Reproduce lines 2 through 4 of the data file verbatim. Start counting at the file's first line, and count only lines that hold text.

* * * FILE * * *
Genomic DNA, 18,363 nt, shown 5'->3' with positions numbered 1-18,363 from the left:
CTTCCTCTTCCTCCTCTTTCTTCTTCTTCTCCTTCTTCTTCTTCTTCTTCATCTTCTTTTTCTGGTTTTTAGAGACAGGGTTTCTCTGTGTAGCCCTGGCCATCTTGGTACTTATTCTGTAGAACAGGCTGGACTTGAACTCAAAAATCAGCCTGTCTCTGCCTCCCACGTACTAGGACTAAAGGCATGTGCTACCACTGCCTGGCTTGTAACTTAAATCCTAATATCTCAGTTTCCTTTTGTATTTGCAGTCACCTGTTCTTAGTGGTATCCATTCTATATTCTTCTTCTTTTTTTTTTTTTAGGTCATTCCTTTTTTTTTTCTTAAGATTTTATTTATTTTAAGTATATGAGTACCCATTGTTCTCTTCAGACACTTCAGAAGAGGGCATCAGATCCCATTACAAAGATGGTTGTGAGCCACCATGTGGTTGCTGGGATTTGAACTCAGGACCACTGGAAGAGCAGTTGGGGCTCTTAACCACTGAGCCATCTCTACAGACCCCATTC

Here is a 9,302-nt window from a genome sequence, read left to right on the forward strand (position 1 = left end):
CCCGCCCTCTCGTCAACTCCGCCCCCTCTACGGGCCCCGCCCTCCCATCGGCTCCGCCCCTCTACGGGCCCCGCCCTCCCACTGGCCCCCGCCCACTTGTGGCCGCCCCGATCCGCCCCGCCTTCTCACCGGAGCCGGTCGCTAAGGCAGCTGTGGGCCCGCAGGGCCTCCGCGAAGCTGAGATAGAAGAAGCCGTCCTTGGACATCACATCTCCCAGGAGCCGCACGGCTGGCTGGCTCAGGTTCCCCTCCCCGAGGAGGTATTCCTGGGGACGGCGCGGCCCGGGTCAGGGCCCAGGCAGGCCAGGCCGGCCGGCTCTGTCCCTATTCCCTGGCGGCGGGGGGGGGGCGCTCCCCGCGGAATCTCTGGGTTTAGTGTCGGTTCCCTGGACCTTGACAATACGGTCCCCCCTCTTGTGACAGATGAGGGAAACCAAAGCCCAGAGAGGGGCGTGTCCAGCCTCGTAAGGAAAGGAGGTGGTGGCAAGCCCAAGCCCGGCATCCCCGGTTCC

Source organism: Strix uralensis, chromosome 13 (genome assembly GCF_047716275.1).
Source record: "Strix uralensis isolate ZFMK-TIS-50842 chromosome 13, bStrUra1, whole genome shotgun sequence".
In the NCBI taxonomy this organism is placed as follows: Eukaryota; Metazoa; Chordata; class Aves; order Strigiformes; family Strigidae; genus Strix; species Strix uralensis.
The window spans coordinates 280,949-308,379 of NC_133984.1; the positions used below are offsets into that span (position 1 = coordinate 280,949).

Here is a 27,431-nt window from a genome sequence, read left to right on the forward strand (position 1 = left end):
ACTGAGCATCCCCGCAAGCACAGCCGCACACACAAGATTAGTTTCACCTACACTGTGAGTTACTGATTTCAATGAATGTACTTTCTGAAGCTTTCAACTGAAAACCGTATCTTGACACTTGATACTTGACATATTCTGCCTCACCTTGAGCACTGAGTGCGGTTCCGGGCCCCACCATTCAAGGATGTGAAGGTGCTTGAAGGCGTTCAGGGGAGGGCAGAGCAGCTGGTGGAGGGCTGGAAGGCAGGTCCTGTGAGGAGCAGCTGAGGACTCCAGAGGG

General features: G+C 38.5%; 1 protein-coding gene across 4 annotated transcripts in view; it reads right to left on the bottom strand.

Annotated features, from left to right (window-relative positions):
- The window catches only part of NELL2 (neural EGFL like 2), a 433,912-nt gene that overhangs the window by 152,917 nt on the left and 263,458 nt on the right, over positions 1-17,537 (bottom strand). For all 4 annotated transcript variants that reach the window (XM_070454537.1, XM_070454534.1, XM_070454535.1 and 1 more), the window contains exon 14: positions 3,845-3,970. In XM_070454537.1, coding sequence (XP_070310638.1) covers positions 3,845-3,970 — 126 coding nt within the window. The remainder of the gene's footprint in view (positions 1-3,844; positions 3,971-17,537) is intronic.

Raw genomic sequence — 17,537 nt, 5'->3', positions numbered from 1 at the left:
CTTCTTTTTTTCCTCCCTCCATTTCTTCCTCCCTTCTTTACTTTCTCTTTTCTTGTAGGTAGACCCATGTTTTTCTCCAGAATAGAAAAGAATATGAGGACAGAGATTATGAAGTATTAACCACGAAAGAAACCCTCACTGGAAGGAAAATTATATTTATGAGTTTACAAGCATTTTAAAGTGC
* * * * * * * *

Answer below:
CTTCCTCTTCCTCCTCTTTCTTCTTCTTCTCCTTCTTCTTCTTCTTCTTCATCTTCTTTTTCTGGTTTTTAGAGACAGGGTTTCTCTGTGTAGCCCTGGCCATCTTGGTACTTATTCTGTAGAACAGGCTGGACTTGAACTCAAAAATCAGCCTGTCTCTGCCTCCCACGTACTAGGACTAAAGGCATGTGCTACCACTGCCTGGCTTGTAACTTAAATCCTAATATCTCAGTTTCCTTTTGTATTTGCAGTCACCTGTTCTTAGTGGTATCCATTCTATATTCTTCTTCTTTTTTTTTTTTTAGGTCATTCCTTTTTTTTTTCTTAAGATTTTATTTATTTTAAGTATATGAGTACCCATTGTTCTCTTCAGACACTTCAGAAGAGGGCATCAGATCCCATTACAAAGATGGTTGTGAGCCACCATGTGGTTGCTGGGATTTGAACTCAGGACCACTGGAAGAGCAGTTGGGGCTCTTAACCACTGAGCCATCTCTACAGACCCCATTC

Here is a 9,302-nt window from a genome sequence, read left to right on the forward strand (position 1 = left end):
CCCGCCCTCTCGTCAACTCCGCCCCCTCTACGGGCCCCGCCCTCCCATCGGCTCCGCCCCTCTACGGGCCCCGCCCTCCCACTGGCCCCCGCCCACTTGTGGCCGCCCCGATCCGCCCCGCCTTCTCACCGGAGCCGGTCGCTAAGGCAGCTGTGGGCCCGCAGGGCCTCCGCGAAGCTGAGATAGAAGAAGCCGTCCTTGGACATCACATCTCCCAGGAGCCGCACGGCTGGCTGGCTCAGGTTCCCCTCCCCGAGGAGGTATTCCTGGGGACGGCGCGGCCCGGGTCAGGGCCCAGGCAGGCCAGGCCGGCCGGCTCTGTCCCTATTCCCTGGCGGCGGGGGGGGGGCGCTCCCCGCGGAATCTCTGGGTTTAGTGTCGGTTCCCTGGACCTTGACAATACGGTCCCCCCTCTTGTGACAGATGAGGGAAACCAAAGCCCAGAGAGGGGCGTGTCCAGCCTCGTAAGGAAAGGAGGTGGTGGCAAGCCCAAGCCCGGCATCCCCGGTTCC